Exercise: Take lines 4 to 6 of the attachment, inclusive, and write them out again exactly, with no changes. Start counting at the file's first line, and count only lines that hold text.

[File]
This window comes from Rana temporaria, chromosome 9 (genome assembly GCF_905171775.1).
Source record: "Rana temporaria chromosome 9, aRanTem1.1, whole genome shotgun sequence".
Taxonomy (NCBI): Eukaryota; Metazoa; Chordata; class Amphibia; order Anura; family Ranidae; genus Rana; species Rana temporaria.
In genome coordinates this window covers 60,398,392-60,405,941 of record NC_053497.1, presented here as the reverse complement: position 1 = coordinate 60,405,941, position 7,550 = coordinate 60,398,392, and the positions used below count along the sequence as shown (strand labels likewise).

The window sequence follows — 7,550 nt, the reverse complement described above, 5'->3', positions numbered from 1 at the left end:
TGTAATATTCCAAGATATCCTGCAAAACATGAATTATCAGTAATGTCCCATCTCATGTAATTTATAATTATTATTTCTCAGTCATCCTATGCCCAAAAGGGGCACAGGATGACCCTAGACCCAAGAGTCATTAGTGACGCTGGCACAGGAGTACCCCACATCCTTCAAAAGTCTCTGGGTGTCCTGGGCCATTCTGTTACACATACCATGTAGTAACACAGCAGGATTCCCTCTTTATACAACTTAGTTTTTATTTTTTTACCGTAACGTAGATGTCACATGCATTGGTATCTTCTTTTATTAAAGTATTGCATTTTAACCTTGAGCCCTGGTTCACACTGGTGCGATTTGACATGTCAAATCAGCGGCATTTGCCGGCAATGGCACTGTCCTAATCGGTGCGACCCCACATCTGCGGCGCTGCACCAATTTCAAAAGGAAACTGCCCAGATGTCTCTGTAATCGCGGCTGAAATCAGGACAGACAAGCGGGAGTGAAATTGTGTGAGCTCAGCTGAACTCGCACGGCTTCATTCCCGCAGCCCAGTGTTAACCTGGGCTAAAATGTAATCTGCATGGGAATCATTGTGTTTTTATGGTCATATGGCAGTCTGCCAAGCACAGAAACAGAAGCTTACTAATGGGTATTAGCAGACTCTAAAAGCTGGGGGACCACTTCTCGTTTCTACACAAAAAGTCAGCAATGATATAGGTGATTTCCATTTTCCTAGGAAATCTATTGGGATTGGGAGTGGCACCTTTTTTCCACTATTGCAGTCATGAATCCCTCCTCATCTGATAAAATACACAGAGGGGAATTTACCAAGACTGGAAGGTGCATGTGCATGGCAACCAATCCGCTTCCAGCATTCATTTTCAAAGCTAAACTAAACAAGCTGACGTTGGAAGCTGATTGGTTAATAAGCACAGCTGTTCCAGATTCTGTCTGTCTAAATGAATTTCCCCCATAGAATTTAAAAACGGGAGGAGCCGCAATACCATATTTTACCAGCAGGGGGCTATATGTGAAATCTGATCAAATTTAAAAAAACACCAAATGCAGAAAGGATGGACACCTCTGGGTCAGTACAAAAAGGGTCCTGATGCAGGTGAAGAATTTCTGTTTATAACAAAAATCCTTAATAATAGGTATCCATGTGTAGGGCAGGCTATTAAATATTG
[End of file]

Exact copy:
In genome coordinates this window covers 60,398,392-60,405,941 of record NC_053497.1, presented here as the reverse complement: position 1 = coordinate 60,405,941, position 7,550 = coordinate 60,398,392, and the positions used below count along the sequence as shown (strand labels likewise).

The window sequence follows — 7,550 nt, the reverse complement described above, 5'->3', positions numbered from 1 at the left end:
TGTAATATTCCAAGATATCCTGCAAAACATGAATTATCAGTAATGTCCCATCTCATGTAATTTATAATTATTATTTCTCAGTCATCCTATGCCCAAAAGGGGCACAGGATGACCCTAGACCCAAGAGTCATTAGTGACGCTGGCACAGGAGTACCCCACATCCTTCAAAAGTCTCTGGGTGTCCTGGGCCATTCTGTTACACATACCATGTAGTAACACAGCAGGATTCCCTCTTTATACAACTTAGTTTTTATTTTTTTACCGTAACGTAGATGTCACATGCATTGGTATCTTCTTTTATTAAAGTATTGCATTTTAACCTTGAGCCCTGGTTCACACTGGTGCGATTTGACATGTCAAATCAGCGGCATTTGCCGGCAATGGCACTGTCCTAATCGGTGCGACCCCACATCTGCGGCGCTGCACCAATTTCAAAAGGAAACTGCCCAGATGTCTCTGTAATCGCGGCTGAAATCAGGACAGACAAGCGGGAGTGAAATTGTGTGAGCTCAGCTGAACTCGCACGGCTTCATTCCCGCAGCCCAGTGTTAACCTGGGCTAAAATGTAATCTGCATGGGAATCATTGTGTTTTTATGGTCATATGGCAGTCTGCCAAGCACAGAAACAGAAGCTTACTAATGGGTATTAGCAGACTCTAAAAGCTGGGGGACCACTTCTCGTTTCTACACAAAAAGTCAGCAATGATATAGGTGATTTCCATTTTCCTAGGAAATCTATTGGGATTGGGAGTGGCACCTTTTTTCCACTATTGCAGTCATGAATCCCTCCTCATCTGATAAAATACACAGAGGGGAATTTACCAAGACTGGAAGGTGCATGTGCATGGCAACCAATCCGCTTCCAGCATTCATTTTCAAAGCTAAACTAAACAAGCTGACGTTGGAAGCTGATTGGTTAATAAGCACAGCTGTTCCAGATTCTGTCTGTCTAAATGAATTTCCCCCATAGAATTTAAAAACGGGAGGAGCCGCAATACCATATTTTACCAGCAGGGGGCTATATGTGAAATCTGATCAAATTTAAAAAAACACCAAATGCAGAAAGGATGGACACCTCTGGGTCAGTACAAAAAGGGTCCTGATGCAGGTGAAGAATTTCTGTTTATAACAAAAATCCTTAATAATAGGTATCCATGTGTAGGGCAGGCTATTAAATATTG